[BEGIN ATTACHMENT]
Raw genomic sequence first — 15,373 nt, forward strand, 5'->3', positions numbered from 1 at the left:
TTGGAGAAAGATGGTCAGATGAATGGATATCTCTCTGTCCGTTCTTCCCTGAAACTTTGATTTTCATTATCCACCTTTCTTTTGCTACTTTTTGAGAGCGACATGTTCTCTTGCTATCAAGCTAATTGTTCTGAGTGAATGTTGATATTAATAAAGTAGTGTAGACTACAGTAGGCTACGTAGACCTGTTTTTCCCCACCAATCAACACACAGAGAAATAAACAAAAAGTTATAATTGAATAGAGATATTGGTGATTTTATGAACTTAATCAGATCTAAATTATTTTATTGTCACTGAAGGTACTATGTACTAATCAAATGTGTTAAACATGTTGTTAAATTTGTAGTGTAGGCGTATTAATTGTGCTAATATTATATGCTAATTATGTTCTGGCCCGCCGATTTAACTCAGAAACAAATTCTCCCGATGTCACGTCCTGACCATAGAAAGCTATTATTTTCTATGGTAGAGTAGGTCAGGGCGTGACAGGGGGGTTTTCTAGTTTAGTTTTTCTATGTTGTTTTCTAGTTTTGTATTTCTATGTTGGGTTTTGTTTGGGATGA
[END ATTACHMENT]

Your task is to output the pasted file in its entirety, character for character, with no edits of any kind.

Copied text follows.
Raw genomic sequence first — 15,373 nt, forward strand, 5'->3', positions numbered from 1 at the left:
TTGGAGAAAGATGGTCAGATGAATGGATATCTCTCTGTCCGTTCTTCCCTGAAACTTTGATTTTCATTATCCACCTTTCTTTTGCTACTTTTTGAGAGCGACATGTTCTCTTGCTATCAAGCTAATTGTTCTGAGTGAATGTTGATATTAATAAAGTAGTGTAGACTACAGTAGGCTACGTAGACCTGTTTTTCCCCACCAATCAACACACAGAGAAATAAACAAAAAGTTATAATTGAATAGAGATATTGGTGATTTTATGAACTTAATCAGATCTAAATTATTTTATTGTCACTGAAGGTACTATGTACTAATCAAATGTGTTAAACATGTTGTTAAATTTGTAGTGTAGGCGTATTAATTGTGCTAATATTATATGCTAATTATGTTCTGGCCCGCCGATTTAACTCAGAAACAAATTCTCCCGATGTCACGTCCTGACCATAGAAAGCTATTATTTTCTATGGTAGAGTAGGTCAGGGCGTGACAGGGGGGTTTTCTAGTTTAGTTTTTCTATGTTGTTTTCTAGTTTTGTATTTCTATGTTGGGTTTTGTTTGGGATGA